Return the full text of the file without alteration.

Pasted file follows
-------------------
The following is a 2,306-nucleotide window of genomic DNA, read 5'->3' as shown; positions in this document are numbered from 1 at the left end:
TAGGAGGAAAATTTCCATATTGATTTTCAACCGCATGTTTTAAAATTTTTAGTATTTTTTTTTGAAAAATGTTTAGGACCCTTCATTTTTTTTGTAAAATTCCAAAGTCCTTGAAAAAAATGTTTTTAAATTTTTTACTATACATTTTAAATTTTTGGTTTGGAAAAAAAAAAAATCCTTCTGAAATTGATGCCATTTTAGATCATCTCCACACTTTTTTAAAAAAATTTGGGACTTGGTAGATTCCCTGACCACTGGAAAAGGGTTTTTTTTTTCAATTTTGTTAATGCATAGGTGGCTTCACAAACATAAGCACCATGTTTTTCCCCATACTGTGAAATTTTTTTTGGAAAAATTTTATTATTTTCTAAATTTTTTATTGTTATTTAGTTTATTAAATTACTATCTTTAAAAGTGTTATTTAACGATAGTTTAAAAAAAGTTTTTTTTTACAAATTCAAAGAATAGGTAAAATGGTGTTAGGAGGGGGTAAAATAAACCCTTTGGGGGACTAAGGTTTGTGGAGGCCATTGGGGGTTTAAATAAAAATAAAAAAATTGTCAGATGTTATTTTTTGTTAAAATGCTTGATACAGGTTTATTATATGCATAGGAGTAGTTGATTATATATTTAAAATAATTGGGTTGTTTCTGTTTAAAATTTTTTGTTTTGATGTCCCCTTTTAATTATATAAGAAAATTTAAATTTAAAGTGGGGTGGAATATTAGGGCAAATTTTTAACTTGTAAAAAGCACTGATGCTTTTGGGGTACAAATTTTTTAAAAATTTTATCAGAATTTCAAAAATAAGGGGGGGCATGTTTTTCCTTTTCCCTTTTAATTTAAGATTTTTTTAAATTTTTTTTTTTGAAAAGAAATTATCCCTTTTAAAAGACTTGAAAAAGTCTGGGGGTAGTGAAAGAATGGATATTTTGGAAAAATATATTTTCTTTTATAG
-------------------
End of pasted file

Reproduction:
The following is a 2,306-nucleotide window of genomic DNA, read 5'->3' as shown; positions in this document are numbered from 1 at the left end:
TAGGAGGAAAATTTCCATATTGATTTTCAACCGCATGTTTTAAAATTTTTAGTATTTTTTTTTGAAAAATGTTTAGGACCCTTCATTTTTTTTGTAAAATTCCAAAGTCCTTGAAAAAAATGTTTTTAAATTTTTTACTATACATTTTAAATTTTTGGTTTGGAAAAAAAAAAAATCCTTCTGAAATTGATGCCATTTTAGATCATCTCCACACTTTTTTAAAAAAATTTGGGACTTGGTAGATTCCCTGACCACTGGAAAAGGGTTTTTTTTTTCAATTTTGTTAATGCATAGGTGGCTTCACAAACATAAGCACCATGTTTTTCCCCATACTGTGAAATTTTTTTTGGAAAAATTTTATTATTTTCTAAATTTTTTATTGTTATTTAGTTTATTAAATTACTATCTTTAAAAGTGTTATTTAACGATAGTTTAAAAAAAGTTTTTTTTTACAAATTCAAAGAATAGGTAAAATGGTGTTAGGAGGGGGTAAAATAAACCCTTTGGGGGACTAAGGTTTGTGGAGGCCATTGGGGGTTTAAATAAAAATAAAAAAATTGTCAGATGTTATTTTTTGTTAAAATGCTTGATACAGGTTTATTATATGCATAGGAGTAGTTGATTATATATTTAAAATAATTGGGTTGTTTCTGTTTAAAATTTTTTGTTTTGATGTCCCCTTTTAATTATATAAGAAAATTTAAATTTAAAGTGGGGTGGAATATTAGGGCAAATTTTTAACTTGTAAAAAGCACTGATGCTTTTGGGGTACAAATTTTTTAAAAATTTTATCAGAATTTCAAAAATAAGGGGGGGCATGTTTTTCCTTTTCCCTTTTAATTTAAGATTTTTTTAAATTTTTTTTTTTGAAAAGAAATTATCCCTTTTAAAAGACTTGAAAAAGTCTGGGGGTAGTGAAAGAATGGATATTTTGGAAAAATATATTTTCTTTTATAG